There are some new disk features in NBU 6.5, and there seems to be some confusion around them. Hopefully I can clear that up.
First, neither of these options should be confused with the current way that integrated VTLs copy virtual tapes to physical tapes, which is thebarcoding-matching method that was discussed in other posts. These options are COMPLETELY DIFFERENT.
Option 1: OpenStorage API
Symantec working with "Intelligent Disk Targets" (their term for disk targets that have a file system interface and do cool stuff like de-dupe). The idea is for the IDTs to code to this API. Once they've done that, Symantec will do a whole bunch of cool stuff via this APIthat they can't do via a VTL interface. This will include the things that are available via the Advanced Disk Storage Unit in 6.5, and will also include other things like optimized de-duplication, direct to tape copy, etc. (I don't think the direct to tape copy is currently in the code. That's a future.)
AS OF TODAY, the API is in 6.5, but no Symantec partners have released products that use it. Some have coded and are testing, but none have made it available via GA. (My guess would be that the early adopters here are likely to be vendors like Data Domain whose primary interface to NBU has been a NAS interface.)
Here's the page on this (although right now the link to the data sheet is broken).
NetBackup 6.5 Options
I've been asking for this for a while, and I'm really excited it's out, well, almost out…
Symantec didn't/doesn't like the current Integrated VTL model of copying virtual to physical tape. (They like the idea of having the VTL do its own copying, but not how it's currently done. It's a copy process that they can't control and/or report on. )
This option, that they've been working on for 1.5 years or so, is going to give us our cake and let us eat it too. This will allow VTLs thatcan talk to tape to do so and let NetBackup control and report on the process. NetBackup will use NDMP as a control protocol (the original coders of NDMP would be so proud to know of this use of their protocol that was never envisioned) to tell the VTL to copy image A to another tape. Via this protocol a tape will be loaded into a drive, NetBackup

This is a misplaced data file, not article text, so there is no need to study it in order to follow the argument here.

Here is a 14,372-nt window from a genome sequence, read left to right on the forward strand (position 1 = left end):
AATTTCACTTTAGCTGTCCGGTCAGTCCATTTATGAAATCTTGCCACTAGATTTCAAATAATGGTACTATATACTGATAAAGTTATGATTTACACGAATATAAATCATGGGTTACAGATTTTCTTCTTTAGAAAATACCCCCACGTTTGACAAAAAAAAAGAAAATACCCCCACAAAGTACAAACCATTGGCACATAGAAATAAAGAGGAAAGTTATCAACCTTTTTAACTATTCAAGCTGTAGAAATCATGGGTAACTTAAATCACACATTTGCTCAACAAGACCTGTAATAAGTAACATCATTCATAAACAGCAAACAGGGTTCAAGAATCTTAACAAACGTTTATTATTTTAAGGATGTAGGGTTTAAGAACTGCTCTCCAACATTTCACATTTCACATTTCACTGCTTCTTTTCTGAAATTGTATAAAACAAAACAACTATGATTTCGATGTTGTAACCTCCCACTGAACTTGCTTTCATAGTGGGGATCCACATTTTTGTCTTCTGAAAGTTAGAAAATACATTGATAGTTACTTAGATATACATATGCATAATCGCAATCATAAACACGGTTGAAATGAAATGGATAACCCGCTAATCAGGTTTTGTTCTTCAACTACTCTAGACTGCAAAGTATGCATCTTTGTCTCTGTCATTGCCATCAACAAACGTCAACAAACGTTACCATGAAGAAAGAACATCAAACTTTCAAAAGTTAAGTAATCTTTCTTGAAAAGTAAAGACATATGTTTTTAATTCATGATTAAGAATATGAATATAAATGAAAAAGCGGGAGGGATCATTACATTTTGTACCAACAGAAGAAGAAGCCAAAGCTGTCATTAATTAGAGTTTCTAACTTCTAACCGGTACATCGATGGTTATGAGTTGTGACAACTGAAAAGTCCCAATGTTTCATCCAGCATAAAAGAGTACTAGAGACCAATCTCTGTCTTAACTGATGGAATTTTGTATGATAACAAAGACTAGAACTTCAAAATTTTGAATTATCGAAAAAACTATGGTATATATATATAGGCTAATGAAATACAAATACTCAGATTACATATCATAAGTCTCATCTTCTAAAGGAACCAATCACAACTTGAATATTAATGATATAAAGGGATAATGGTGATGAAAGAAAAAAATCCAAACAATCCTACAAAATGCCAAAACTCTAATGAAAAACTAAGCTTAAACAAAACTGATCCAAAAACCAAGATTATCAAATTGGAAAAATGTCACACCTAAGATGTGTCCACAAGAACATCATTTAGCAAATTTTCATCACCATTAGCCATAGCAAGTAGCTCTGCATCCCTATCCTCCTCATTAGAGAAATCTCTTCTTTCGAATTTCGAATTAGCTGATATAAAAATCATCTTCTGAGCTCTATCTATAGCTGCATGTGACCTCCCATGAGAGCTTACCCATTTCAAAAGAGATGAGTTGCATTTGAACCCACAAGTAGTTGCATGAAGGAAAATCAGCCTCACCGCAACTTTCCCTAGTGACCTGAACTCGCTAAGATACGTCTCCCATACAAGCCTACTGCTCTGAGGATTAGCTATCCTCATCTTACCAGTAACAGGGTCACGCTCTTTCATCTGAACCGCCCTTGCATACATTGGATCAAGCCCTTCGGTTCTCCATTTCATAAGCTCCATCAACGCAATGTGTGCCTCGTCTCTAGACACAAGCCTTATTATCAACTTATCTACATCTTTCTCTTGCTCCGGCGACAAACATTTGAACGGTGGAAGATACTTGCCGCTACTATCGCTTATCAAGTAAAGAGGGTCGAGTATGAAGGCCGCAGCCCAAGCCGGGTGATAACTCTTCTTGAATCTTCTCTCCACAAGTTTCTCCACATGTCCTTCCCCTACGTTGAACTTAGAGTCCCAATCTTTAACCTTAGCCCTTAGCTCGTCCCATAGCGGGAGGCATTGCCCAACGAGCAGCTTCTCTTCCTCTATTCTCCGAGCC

will label it and get it ready to send the image, and then NetBackup will tell the VTL to send the image, much in the way that it tells a filer today to send an NDMP dump directly to tape. As far as NBU is concerned, they're not involved once that's done. The VTL will tell it, "done," and NBU will record which tape it got copied to. The VTL could also, of course, say things like "failed," or "tape is full, I need another tape," etc. (It supports spanning tapes.)
(The fact that this is using NDMP has nothing to do with the format of the backup. It will be able to copy regular backups and NDMP backups.)
What I'm looking forward to is a VTL that uses this interface NOT to copy to real tape, but to copy to another VTL, using de-dupe & replication in the background to copy the image instantly and magicly, while still allowing NetBackup to control the process. Just think. If you were use de-dupe and replicating VTL a to VTL b, VTL a could "copy" an image to VTL B without actually making the copy, just by moving bits around. This would rock, but it's definitely just a dream at this point.
AS OF TODAY, the API is in 6.5, but none of the partners have gone GA with their product that supports this feature. They are in testing and it should be out soon (my guess is sooner than the Open Storage API). (Again, my guess here would be that the early adopters of this are likely to be Integrated VTL vendors like Falconstor, Quantum/ADIC, & NetApp. There's no reason that all VTL vendors shouldn't be able to do this, though.)
You can read about how to configure this option in the NetBackup NDMP manual.
----- Signature and Disclaimer -----
Written by W. Curtis Preston (@wcpreston). For those of you unfamiliar with my work, I've specialized in backup & recovery since 1993. I've written the O'Reilly books on backup and have worked with a number of native and commercial tools. I am now Chief Technical Architect at Druva, the leading provider of cloud-based data protection and data management tools for endpoints, infrastructure, and cloud applications. These posts reflect my own opinion and are not necessarily the opinion of my employer.